Background: Direct-to-consumer genetic tests (DTC-GTs) are genetic tests for a medical or non-medical trait that are sold directly to the public, usually ordered without the engagement of a healthcare professional. Our aim was to explore the knowledge, attitudes and behaviors toward DTC-GTs among European citizens. Methods: We updated the most recent systematic review on citizens' perspectives toward DTC-GTs. Relevant English language studies were searched on PubMed, ISI Web of Science, Scopus, Embase and Google Scholar from October 2014 to April 2019. We extended our search on Scopus without publication date restriction, since it was not included in the former review. Eligible studies were conducted in European countries and reported original data. The quality of the studies was evaluated using a checklist developed by Kmet et al. Results: We included six studies conducted in European countries between 2015 and 2018. The studies were performed among general population in the Netherlands, students in Italy and Greece, laypeople in Germany and older adults in Switzerland. The level of awareness, in overall low, differed by country and population group. Most of the participants were interested in undergoing a DTC-GT, mainly for knowing the risk predisposition to a common disease. Concerns were raised about tests' validity and utility and data privacy. Conclusions: Our review shows that European citizens, overall, have a low level of knowledge on DTC-GTs and a high interest in their purchase. This understanding might contribute to the development of educational programs in order to the increase of general public capabilities to make appropriate health decisions.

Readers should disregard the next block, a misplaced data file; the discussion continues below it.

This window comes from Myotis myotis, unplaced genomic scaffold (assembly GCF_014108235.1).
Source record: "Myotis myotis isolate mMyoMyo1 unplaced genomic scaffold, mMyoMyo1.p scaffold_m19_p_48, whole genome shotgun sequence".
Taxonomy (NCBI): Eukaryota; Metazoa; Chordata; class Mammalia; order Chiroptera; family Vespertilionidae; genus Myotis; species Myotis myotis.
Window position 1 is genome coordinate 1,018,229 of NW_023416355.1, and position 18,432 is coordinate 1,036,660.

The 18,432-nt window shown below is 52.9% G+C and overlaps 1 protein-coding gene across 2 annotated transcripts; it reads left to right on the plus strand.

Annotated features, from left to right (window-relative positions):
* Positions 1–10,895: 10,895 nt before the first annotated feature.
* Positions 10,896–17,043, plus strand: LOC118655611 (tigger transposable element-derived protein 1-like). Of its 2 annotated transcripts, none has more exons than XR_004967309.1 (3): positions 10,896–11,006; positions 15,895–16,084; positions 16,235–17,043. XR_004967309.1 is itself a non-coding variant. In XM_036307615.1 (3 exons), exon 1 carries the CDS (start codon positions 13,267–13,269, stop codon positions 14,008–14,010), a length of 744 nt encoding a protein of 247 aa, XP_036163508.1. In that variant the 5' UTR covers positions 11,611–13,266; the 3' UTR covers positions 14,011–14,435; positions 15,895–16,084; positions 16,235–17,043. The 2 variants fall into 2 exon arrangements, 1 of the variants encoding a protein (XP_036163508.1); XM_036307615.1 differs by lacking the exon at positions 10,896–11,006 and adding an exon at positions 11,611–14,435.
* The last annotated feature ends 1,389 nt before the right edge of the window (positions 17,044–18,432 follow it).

- direct-to-consumer genetic testing
- systematic review